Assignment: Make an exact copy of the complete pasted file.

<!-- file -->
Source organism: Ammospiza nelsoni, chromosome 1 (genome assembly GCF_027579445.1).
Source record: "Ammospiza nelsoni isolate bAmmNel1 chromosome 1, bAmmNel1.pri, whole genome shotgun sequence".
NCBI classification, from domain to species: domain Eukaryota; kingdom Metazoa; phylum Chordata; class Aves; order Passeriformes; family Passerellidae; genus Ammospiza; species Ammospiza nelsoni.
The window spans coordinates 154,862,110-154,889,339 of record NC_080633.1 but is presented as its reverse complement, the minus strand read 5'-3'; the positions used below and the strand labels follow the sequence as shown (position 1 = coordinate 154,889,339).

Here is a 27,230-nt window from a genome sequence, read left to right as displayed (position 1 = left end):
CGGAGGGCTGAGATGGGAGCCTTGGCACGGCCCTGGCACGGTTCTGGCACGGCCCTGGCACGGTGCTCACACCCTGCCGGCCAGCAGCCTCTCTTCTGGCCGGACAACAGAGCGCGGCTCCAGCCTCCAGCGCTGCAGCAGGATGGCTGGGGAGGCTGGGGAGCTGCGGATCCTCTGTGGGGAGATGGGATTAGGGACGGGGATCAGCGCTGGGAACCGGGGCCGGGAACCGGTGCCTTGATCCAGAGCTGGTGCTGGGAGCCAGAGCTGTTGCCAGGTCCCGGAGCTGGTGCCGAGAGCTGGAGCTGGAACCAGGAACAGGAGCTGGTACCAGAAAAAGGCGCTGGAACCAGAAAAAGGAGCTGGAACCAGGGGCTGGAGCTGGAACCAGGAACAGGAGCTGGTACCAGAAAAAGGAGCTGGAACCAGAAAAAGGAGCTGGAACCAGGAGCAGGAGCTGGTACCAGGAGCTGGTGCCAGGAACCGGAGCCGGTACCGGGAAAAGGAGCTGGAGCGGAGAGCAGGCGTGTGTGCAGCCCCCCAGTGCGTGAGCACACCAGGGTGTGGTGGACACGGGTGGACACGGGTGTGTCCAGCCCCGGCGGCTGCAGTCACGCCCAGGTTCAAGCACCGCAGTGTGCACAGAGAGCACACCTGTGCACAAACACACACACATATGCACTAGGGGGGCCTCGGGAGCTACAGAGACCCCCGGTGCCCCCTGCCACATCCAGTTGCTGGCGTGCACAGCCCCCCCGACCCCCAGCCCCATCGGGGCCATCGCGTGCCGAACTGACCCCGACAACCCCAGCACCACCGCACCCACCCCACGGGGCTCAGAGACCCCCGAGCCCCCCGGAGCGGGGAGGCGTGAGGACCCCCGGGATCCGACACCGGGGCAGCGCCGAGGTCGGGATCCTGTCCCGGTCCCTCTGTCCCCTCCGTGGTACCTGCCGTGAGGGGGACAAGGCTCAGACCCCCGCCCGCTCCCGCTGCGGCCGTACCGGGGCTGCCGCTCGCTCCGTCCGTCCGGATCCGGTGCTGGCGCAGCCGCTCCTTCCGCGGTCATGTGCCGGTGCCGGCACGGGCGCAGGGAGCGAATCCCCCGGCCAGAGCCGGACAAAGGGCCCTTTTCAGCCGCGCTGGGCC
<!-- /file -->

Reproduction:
Source organism: Ammospiza nelsoni, chromosome 1 (genome assembly GCF_027579445.1).
Source record: "Ammospiza nelsoni isolate bAmmNel1 chromosome 1, bAmmNel1.pri, whole genome shotgun sequence".
NCBI classification, from domain to species: domain Eukaryota; kingdom Metazoa; phylum Chordata; class Aves; order Passeriformes; family Passerellidae; genus Ammospiza; species Ammospiza nelsoni.
The window spans coordinates 154,862,110-154,889,339 of record NC_080633.1 but is presented as its reverse complement, the minus strand read 5'-3'; the positions used below and the strand labels follow the sequence as shown (position 1 = coordinate 154,889,339).

Here is a 27,230-nt window from a genome sequence, read left to right as displayed (position 1 = left end):
CGGAGGGCTGAGATGGGAGCCTTGGCACGGCCCTGGCACGGTTCTGGCACGGCCCTGGCACGGTGCTCACACCCTGCCGGCCAGCAGCCTCTCTTCTGGCCGGACAACAGAGCGCGGCTCCAGCCTCCAGCGCTGCAGCAGGATGGCTGGGGAGGCTGGGGAGCTGCGGATCCTCTGTGGGGAGATGGGATTAGGGACGGGGATCAGCGCTGGGAACCGGGGCCGGGAACCGGTGCCTTGATCCAGAGCTGGTGCTGGGAGCCAGAGCTGTTGCCAGGTCCCGGAGCTGGTGCCGAGAGCTGGAGCTGGAACCAGGAACAGGAGCTGGTACCAGAAAAAGGCGCTGGAACCAGAAAAAGGAGCTGGAACCAGGGGCTGGAGCTGGAACCAGGAACAGGAGCTGGTACCAGAAAAAGGAGCTGGAACCAGAAAAAGGAGCTGGAACCAGGAGCAGGAGCTGGTACCAGGAGCTGGTGCCAGGAACCGGAGCCGGTACCGGGAAAAGGAGCTGGAGCGGAGAGCAGGCGTGTGTGCAGCCCCCCAGTGCGTGAGCACACCAGGGTGTGGTGGACACGGGTGGACACGGGTGTGTCCAGCCCCGGCGGCTGCAGTCACGCCCAGGTTCAAGCACCGCAGTGTGCACAGAGAGCACACCTGTGCACAAACACACACACATATGCACTAGGGGGGCCTCGGGAGCTACAGAGACCCCCGGTGCCCCCTGCCACATCCAGTTGCTGGCGTGCACAGCCCCCCCGACCCCCAGCCCCATCGGGGCCATCGCGTGCCGAACTGACCCCGACAACCCCAGCACCACCGCACCCACCCCACGGGGCTCAGAGACCCCCGAGCCCCCCGGAGCGGGGAGGCGTGAGGACCCCCGGGATCCGACACCGGGGCAGCGCCGAGGTCGGGATCCTGTCCCGGTCCCTCTGTCCCCTCCGTGGTACCTGCCGTGAGGGGGACAAGGCTCAGACCCCCGCCCGCTCCCGCTGCGGCCGTACCGGGGCTGCCGCTCGCTCCGTCCGTCCGGATCCGGTGCTGGCGCAGCCGCTCCTTCCGCGGTCATGTGCCGGTGCCGGCACGGGCGCAGGGAGCGAATCCCCCGGCCAGAGCCGGACAAAGGGCCCTTTTCAGCCGCGCTGGGCC